The Quantitative Moment and the Qualitative Opportunity: Legal Studies of Judicial Decision Making (Book Review)
Gregory C. Sisk
University of St. Thomas School of Law (Minnesota)
Cornell Law Review, Vol. 93, 2008
U of St. Thomas Legal Studies Research Paper No. 08-16
The publication in 2007 of Frank B. Cross's "Decision Making in the U.S. Courts of Appeals" is further evidence that the field of empirical inquiry within the legal academy has now reached a stage of maturity. Cross concludes that "[j]udicial decision making clearly involves a mix that includes some ideological influence, considerable legal influence, and undoubtedly other factors." As prominently featured by Cross's book, empirical study within the legal academy progressively focuses more on identifying and measuring the law as an element of judicial decision making, rather than assuming that only (or mostly) judicial ideology or preferences matter.
With the accumulation of an impressive body of empirical work by many legal scholars over the past decade, we are experiencing a "Quantitative Moment" in the legal academy. The greater value attached to empirical study of the law in the leading law schools is providing the prestige, attention, and resources necessary for quantitative research and statistical analysis to flourish. At the same time, quantitative analysis is subject to significant limitations. For example, empirical study has yet to demonstrate that any extralegal factor explains more than a very small part of the variation in outcomes. Accordingly, the indispensability of alternative means of studying the courts has also become ever more clear.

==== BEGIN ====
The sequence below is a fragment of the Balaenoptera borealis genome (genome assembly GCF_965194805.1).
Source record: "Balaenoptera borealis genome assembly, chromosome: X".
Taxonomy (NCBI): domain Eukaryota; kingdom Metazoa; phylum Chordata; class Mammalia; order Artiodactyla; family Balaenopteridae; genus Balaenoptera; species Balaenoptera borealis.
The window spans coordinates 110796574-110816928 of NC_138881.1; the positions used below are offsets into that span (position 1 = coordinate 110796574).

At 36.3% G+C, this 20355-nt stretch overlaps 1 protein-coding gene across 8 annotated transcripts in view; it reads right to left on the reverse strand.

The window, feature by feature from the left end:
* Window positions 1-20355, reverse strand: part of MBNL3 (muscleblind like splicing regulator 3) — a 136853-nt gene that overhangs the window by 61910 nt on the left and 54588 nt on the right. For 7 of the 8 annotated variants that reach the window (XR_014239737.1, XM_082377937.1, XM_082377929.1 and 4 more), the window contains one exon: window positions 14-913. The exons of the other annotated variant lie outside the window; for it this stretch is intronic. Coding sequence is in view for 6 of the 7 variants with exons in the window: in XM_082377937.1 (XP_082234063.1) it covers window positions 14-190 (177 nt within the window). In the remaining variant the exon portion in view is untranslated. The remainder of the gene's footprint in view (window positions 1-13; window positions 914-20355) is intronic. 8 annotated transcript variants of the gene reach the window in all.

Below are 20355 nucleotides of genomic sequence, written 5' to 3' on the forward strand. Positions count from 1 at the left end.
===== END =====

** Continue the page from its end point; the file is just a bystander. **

Empirical study of the courts should remain a mainstay of legal scholarship: it reminds us of the reality of multifarious influences on judges, allows us to identify patterns that are not readily discernable in unsystematic reading of opinions, and offers us significant explanatory power in certain discrete categories of cases. However, because of difficulties in quantifying legal elements for empirical study, the qualitative forms of legal scholarship, both theoretical and doctrinal, have ample room within which to operate and contribute to a fuller understanding of legal decisions.
Thus, a "Qualitative Opportunity" also looms large today, and law schools should not be so short-sighted as to slight the traditional forms of legal scholarship, even as they wisely encourage the quantitative methods. As empirical legal studies comes into its prime - and theoretical and doctrinal scholarship retain their established standings within the legal academy - quantitative and qualitative approaches to understanding the law and legal institutions should bolster each other and strengthen the quality and value of each.
Number of Pages in PDF File: 29
Keywords: Empirical legal studies, judicial decisionmaking, appellate courts, judges, politics and judging, quantitative legal research, doctrinal scholarship, theoretical scholarshipAccepted Paper Series
Date posted: May 14, 2008
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